And this drives us to the heart of it. What ARE you looking for? What is sex itself was given to you to make thirst for? It's HIM. It's the Blessed Trinity Himself. You know what you ache for? You ache for a relationship of love, a relationship where the love is so solid and fixed and sure and unchanging that it doesn't hang one little bit on you. Because you know you screw up all the time. You need a love that doesn't change when you fail. That's the love God gave you when He sent His Son into your flesh to make you His friends, His beloved. That's the love that hangs on Calvary where far from letting your sins drive Him away from you, He draws you into His embrace by taking every last one of them into Himself as His own. And His faithfulness to you is then absolute. Don't mishear the strong warning in the Epistle: it's not that your sin causes Him no longer love you, but that sexual sin in particular has this horrible power to make you no longer care about His love. That's why it's so dangerous. It can lead you to despise the very thing that sex itself was given you to see through; what Saint Paul would call worshipping the creature rather than the Creator who is blessed forever.

 

This is the whole point of Hosea. This is the whole point of Jesus calling himself the bridegroom. It's why in the Eucharist He comes to you, touches you, puts His body into you to have communion with you and engender in you His own divine life. That ache, that desire you try to still with the changing pictures, the oh-so fleeting orgasm or the only slightly less fleeting feeling of being in love, it only is finally satisfied in Him, in His unalterable, unshakable love for you. Love that covers every shame and holds you tight.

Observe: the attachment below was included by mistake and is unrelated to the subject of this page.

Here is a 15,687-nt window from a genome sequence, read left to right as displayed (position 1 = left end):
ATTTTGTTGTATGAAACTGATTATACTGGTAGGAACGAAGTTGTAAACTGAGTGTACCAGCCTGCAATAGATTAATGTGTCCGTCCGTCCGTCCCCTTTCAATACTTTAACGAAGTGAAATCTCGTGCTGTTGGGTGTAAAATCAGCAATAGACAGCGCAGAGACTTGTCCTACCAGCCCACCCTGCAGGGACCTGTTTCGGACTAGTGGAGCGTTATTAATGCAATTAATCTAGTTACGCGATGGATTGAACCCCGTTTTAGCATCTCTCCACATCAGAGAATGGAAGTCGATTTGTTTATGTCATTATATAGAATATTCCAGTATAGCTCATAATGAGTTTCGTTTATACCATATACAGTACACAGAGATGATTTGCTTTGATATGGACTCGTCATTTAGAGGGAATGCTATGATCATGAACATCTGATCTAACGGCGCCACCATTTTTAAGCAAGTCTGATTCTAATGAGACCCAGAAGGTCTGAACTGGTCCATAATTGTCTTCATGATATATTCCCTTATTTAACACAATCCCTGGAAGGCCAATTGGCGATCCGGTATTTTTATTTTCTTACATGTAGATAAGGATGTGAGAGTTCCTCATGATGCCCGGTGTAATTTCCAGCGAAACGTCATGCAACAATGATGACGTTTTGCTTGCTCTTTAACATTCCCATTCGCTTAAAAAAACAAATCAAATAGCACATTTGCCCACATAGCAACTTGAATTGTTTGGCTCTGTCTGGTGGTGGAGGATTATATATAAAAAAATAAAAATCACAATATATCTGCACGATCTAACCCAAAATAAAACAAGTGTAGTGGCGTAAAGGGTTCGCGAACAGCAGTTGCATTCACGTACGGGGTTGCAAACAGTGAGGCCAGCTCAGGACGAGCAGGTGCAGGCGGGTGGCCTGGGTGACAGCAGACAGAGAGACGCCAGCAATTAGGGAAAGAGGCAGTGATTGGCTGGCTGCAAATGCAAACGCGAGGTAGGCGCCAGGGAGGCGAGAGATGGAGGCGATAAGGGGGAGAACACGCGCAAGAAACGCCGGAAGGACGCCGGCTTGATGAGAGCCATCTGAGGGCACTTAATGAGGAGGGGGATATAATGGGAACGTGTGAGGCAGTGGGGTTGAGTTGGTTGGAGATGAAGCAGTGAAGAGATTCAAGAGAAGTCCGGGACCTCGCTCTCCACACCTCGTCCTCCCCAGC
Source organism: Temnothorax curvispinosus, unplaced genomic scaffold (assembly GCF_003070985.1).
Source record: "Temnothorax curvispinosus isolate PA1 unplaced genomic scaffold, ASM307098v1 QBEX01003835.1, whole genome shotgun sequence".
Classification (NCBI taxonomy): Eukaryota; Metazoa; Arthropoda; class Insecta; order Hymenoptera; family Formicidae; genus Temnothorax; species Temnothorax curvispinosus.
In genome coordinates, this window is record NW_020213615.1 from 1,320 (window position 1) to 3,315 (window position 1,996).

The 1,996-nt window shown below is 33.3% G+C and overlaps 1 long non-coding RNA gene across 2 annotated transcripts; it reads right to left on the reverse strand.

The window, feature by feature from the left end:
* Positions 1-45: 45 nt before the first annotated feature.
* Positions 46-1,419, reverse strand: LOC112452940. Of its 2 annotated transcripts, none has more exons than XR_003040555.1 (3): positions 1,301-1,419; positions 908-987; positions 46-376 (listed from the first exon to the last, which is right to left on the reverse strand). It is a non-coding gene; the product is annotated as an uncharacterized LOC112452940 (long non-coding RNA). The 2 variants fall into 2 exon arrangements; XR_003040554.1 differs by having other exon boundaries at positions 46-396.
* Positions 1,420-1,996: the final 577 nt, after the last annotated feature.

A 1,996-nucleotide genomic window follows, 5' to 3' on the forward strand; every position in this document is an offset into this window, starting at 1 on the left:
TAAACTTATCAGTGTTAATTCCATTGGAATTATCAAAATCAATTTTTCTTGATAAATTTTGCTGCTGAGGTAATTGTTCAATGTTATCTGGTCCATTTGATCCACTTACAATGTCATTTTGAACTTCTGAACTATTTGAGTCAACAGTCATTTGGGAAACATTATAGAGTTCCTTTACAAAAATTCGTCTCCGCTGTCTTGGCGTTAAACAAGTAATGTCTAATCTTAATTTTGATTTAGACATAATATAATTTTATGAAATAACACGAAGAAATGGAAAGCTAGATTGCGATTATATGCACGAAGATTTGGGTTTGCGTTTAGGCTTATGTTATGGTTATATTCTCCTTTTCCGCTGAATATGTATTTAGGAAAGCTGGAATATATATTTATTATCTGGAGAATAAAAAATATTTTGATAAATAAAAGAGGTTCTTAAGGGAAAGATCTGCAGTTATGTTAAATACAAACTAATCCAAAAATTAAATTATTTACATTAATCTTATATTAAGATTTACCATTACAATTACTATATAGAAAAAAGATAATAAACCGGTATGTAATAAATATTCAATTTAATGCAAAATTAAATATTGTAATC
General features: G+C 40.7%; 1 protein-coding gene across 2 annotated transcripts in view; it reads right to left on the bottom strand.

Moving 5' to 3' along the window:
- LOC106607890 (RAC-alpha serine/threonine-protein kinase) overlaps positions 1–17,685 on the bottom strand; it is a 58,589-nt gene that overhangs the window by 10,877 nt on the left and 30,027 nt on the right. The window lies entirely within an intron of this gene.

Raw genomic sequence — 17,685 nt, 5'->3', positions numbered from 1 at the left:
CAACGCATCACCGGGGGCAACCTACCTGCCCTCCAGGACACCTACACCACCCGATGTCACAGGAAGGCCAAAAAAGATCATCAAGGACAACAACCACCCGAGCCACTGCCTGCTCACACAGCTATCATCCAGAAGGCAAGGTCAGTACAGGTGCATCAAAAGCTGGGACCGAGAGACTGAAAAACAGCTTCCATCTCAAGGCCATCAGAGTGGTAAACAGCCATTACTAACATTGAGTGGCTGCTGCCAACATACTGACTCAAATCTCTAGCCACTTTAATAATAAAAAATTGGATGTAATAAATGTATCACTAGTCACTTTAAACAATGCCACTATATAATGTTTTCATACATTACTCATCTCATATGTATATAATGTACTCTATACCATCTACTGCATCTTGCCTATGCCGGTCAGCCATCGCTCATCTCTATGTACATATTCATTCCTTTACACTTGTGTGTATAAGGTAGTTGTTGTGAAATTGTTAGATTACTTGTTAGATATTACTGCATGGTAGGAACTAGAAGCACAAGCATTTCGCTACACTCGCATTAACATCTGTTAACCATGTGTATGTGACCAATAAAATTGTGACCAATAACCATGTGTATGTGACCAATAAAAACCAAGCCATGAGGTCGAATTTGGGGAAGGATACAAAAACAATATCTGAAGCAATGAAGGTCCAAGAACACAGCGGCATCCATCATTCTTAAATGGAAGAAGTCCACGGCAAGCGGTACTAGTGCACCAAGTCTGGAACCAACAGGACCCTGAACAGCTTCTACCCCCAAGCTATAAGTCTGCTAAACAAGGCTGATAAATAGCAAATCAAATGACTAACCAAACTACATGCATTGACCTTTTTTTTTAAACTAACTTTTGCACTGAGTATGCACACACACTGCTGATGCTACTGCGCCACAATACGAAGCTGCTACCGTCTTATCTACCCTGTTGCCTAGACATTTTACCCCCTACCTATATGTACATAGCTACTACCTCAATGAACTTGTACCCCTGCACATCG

Don't focus on the picture. Don't stare at the window. Look through sex to what God gave it to be a picture of. He's wildly, passionately in love with you and He wants your sexuality to picture His fidelity and be grounded in His own unchanging and ever-forgiving love. Because that's the real deal.  Amen.


 

2 comments:

Unknown said...

“That woman in John 4 isn't alone, is she?” No, there are thousands of them, maybe millions. They proliferate in countries where mothers need to go to work, shortly after giving birth. Their children grow up in nurseries, and are deprived of the love and affection all infants need in order to grow into normal adults. Lacking this early affection, they are also unable to develop normal self-esteem. Therefore, when they grow up they look for that affection in men to validate themselves. They soon learn that sex will give them that affection, and they look for it obsessively. Their male partners soon tire of the intensity of the relationship, so the woman starts looking for another partner. One of the names psychologists give to this condition is “borderline personality disorder”, and it really has nothing to do with wantonness or sexual obsession. It is an illness, like the common cold or cancer. And our merciful Father forgives it.
Since our Lord was alone with her at Jacob’s well, have you ever thought about how the story got into the Gospel? Who told John about it? If Eastern Orthodox tradition is to be believed, it could have been the woman herself. According to this tradition, she and her family, brothers, sisters, and two children, were baptized and she took the name Photine, from the Greek for “light”. According to this tradition, she became an ardent missionary and was martyred in Carthage during the rule of Nero. The Russian equivalent of her name is “Svetlana.” The Latin version would be Lucia, but no relationship to the saint celebrated by Lutherans and Roman Catholics on 13 December.
Peace and Joy!
George A. Marquart

William Weedon said...

St. Photini indeed!